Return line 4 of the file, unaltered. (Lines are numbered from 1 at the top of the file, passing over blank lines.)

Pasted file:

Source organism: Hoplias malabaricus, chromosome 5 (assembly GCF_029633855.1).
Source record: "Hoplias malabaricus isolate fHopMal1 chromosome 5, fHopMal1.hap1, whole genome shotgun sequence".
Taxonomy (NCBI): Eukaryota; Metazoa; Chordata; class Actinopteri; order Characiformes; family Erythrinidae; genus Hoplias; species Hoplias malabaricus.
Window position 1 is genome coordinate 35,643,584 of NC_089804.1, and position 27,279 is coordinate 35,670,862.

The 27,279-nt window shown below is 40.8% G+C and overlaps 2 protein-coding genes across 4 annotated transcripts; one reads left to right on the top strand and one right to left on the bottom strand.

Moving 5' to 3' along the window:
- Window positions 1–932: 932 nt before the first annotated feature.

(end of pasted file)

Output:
Window position 1 is genome coordinate 35,643,584 of NC_089804.1, and position 27,279 is coordinate 35,670,862.